October 3, 2013

The importance of being Graham Onions

That and other gleanings from this year's County Championship

Employ Graham Onions. If there's one thing I've learnt from this year's County Championship, it's that you should always try to employ Graham Onions. I'm not sure this applies to every industry, but I wouldn't bet against it. Seventeen first-class counties didn't employ Graham Onions this year and those very same 17 counties failed to win the County Championship.

In simple terms, employment of Graham Onions provides the foundations on which everything else is built. No one took more wickets, no one who took more than 20 wickets did so at a lower average, and no one took more five-wicket hauls. Onions' only failing has been in his performances when pitted against the England tape measure. It seems he will never play another Test unless he learns to bowl in stilts.

Height is the only possible reason why England do not want to employ Graham Onions. In fact, it seems safe to assume that centimetres have come to supersede wickets as a selection criterion to such an extent that the latter is no longer even a consideration. Sadly, as Will Jefferson has retired, we cannot properly test this theory.

There is little Onions can do in this regard. It is hard to work on your height. Perhaps he could have taken the opportunity presented a couple of years ago by his back surgery and asked them to slot in a few extra vertebrae while they were at it, but that ship has sailed. All he can do now is dismiss every single batsman in domestic cricket without conceding a single run, in the vain hope that someone might notice and also care.

One team who didn't have to sweat Onions this year were Surrey, because he missed both fixtures. Surrey provide an interesting contrast to Onions' team, Durham, in both methodology and results.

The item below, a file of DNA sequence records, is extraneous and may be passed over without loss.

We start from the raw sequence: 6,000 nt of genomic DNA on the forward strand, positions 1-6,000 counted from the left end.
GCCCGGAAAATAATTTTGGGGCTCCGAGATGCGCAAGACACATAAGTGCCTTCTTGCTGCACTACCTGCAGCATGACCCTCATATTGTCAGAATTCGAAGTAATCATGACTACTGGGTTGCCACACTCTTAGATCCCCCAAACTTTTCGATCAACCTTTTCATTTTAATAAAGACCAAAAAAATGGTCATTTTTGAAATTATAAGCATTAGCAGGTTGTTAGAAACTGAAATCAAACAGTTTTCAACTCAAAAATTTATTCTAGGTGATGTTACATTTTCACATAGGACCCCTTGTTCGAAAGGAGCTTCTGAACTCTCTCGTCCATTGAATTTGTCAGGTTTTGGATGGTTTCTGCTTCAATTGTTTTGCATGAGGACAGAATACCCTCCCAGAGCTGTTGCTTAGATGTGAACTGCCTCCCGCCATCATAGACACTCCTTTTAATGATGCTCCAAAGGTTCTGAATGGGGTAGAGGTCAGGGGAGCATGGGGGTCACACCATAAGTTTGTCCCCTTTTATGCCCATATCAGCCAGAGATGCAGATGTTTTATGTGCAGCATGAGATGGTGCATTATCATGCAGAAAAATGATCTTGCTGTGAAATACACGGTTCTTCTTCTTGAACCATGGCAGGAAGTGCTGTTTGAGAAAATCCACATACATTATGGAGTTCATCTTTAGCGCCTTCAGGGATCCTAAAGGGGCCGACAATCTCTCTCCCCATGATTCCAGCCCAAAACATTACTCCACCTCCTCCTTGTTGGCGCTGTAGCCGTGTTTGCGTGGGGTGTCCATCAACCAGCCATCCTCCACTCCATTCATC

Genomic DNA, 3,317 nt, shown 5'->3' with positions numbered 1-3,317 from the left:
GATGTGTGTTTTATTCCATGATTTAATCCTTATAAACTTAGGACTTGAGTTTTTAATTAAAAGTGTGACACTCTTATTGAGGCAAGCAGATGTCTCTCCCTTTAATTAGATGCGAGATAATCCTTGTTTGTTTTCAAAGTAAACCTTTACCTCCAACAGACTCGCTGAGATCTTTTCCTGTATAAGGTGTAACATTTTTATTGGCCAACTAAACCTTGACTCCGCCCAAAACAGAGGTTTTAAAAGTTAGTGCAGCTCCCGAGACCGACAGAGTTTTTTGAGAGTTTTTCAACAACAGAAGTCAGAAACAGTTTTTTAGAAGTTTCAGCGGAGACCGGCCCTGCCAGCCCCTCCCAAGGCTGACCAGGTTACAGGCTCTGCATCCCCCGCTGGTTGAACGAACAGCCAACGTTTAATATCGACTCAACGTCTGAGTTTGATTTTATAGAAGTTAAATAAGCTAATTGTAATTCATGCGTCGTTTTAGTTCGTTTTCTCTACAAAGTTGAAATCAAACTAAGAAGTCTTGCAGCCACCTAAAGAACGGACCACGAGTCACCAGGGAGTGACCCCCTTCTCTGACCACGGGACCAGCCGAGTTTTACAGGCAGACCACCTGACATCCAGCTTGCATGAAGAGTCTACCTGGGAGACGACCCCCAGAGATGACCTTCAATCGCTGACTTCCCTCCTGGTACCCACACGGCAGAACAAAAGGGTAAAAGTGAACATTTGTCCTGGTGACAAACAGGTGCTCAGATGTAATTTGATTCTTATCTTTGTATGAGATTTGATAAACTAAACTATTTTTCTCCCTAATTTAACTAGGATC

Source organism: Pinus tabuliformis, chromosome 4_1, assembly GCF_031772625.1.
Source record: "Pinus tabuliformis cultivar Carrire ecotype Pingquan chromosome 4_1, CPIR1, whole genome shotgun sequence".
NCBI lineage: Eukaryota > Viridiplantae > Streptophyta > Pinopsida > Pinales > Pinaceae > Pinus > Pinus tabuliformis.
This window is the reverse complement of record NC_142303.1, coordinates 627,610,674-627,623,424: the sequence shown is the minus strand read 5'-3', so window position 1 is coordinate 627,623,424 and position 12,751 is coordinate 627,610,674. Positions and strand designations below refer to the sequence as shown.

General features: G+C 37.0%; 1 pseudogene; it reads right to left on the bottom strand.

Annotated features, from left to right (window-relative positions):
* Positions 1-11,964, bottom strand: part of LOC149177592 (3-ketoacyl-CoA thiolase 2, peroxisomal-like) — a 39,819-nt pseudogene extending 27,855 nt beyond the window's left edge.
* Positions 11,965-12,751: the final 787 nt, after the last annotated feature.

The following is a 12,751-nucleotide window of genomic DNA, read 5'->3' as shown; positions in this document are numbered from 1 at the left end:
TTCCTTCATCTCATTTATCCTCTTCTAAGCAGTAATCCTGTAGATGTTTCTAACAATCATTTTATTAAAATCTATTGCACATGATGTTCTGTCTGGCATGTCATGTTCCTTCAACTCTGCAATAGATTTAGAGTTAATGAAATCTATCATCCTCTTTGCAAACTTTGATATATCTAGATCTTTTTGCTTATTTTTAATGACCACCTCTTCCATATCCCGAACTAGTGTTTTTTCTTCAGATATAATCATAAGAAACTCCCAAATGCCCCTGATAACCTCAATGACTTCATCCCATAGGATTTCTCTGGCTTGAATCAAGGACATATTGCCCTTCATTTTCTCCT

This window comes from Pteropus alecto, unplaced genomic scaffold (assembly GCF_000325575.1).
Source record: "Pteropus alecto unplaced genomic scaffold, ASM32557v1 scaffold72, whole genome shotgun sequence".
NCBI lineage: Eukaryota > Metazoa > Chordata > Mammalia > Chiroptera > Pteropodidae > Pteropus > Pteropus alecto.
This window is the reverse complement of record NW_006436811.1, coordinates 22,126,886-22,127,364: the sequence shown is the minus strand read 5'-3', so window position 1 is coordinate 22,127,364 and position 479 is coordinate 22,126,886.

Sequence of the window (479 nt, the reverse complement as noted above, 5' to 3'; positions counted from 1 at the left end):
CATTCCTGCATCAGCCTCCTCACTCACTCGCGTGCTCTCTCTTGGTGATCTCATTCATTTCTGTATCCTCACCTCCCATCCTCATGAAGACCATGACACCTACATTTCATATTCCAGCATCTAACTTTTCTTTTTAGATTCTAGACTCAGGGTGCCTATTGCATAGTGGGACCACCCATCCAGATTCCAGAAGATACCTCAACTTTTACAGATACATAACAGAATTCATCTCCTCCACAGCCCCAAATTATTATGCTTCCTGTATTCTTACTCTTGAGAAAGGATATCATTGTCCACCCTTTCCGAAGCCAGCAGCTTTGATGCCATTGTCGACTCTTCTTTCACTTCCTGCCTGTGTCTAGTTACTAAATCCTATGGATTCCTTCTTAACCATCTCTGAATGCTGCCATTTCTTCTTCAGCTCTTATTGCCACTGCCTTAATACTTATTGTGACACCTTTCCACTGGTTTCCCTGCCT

Perhaps the most staggering achievement of the year was Surrey's successful relegation bid. The county achieved second-flight status despite making use of three of the finest batsmen of the modern era at various points during the season. Graeme Smith, Ricky Ponting and Hashim Amla all turned out for the county. Ponting managed to average 123 during his stay and yet Surrey still finished bottom of the first division with just one win.

Interestingly, Durham did without an overseas player. It is hard to avoid the conclusion that the greater the ratio of Graham Onionses to overseas stars, the better your side will perform. A lesson for everyone there - albeit a lesson that is entirely irrelevant in our day-to-day lives.

Then again, there is another interpretation that acknowledges the fact that teams feature more than one player. Perhaps Surrey's bowling is what let them down.

Here the picture is very clear. No matter what the pitch, no matter what the conditions, no matter what the opposition, Jade Dernbach should never be your most successful bowler.

Jade Dernbach was Surrey's most successful bowler.

Comparisons don't get much more damning than that. Chris Tremlett has therefore earned an England call-up. Apparently he performed well when they did a vertebrae count.

Alex Bowden blogs at King Cricket

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  • on October 4, 2013, 1:21 GMT

    I'm not really sure what Onions did to get dropped from the English team in the first place. Was he ever bad? certainly the English attack was plenty impressive during the Ashes, but Onions has always struck me as a very fine bowler.

  • on October 4, 2013, 1:21 GMT

    I'm not really sure what Onions did to get dropped from the English team in the first place. Was he ever bad? certainly the English attack was plenty impressive during the Ashes, but Onions has always struck me as a very fine bowler.

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  • on October 4, 2013, 1:21 GMT

    I'm not really sure what Onions did to get dropped from the English team in the first place. Was he ever bad? certainly the English attack was plenty impressive during the Ashes, but Onions has always struck me as a very fine bowler.